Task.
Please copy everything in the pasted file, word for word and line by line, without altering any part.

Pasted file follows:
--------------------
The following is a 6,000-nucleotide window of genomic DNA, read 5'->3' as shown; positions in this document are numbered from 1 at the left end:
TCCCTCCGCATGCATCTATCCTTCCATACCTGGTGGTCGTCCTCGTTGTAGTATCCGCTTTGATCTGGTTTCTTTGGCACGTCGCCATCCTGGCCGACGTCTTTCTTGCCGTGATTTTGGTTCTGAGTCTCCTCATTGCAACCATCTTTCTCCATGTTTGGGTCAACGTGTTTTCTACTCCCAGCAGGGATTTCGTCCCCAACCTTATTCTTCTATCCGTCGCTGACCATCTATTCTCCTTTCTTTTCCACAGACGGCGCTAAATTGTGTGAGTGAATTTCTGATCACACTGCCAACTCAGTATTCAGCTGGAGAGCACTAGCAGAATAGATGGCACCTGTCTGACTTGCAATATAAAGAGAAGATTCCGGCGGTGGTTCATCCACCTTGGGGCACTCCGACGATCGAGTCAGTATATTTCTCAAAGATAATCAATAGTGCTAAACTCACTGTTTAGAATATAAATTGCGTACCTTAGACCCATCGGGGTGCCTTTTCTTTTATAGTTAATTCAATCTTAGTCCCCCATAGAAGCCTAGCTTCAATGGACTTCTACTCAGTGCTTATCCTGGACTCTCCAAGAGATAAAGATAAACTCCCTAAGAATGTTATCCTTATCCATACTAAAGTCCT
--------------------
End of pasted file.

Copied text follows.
The following is a 6,000-nucleotide window of genomic DNA, read 5'->3' as shown; positions in this document are numbered from 1 at the left end:
TCCCTCCGCATGCATCTATCCTTCCATACCTGGTGGTCGTCCTCGTTGTAGTATCCGCTTTGATCTGGTTTCTTTGGCACGTCGCCATCCTGGCCGACGTCTTTCTTGCCGTGATTTTGGTTCTGAGTCTCCTCATTGCAACCATCTTTCTCCATGTTTGGGTCAACGTGTTTTCTACTCCCAGCAGGGATTTCGTCCCCAACCTTATTCTTCTATCCGTCGCTGACCATCTATTCTCCTTTCTTTTCCACAGACGGCGCTAAATTGTGTGAGTGAATTTCTGATCACACTGCCAACTCAGTATTCAGCTGGAGAGCACTAGCAGAATAGATGGCACCTGTCTGACTTGCAATATAAAGAGAAGATTCCGGCGGTGGTTCATCCACCTTGGGGCACTCCGACGATCGAGTCAGTATATTTCTCAAAGATAATCAATAGTGCTAAACTCACTGTTTAGAATATAAATTGCGTACCTTAGACCCATCGGGGTGCCTTTTCTTTTATAGTTAATTCAATCTTAGTCCCCCATAGAAGCCTAGCTTCAATGGACTTCTACTCAGTGCTTATCCTGGACTCTCCAAGAGATAAAGATAAACTCCCTAAGAATGTTATCCTTATCCATACTAAAGTCCT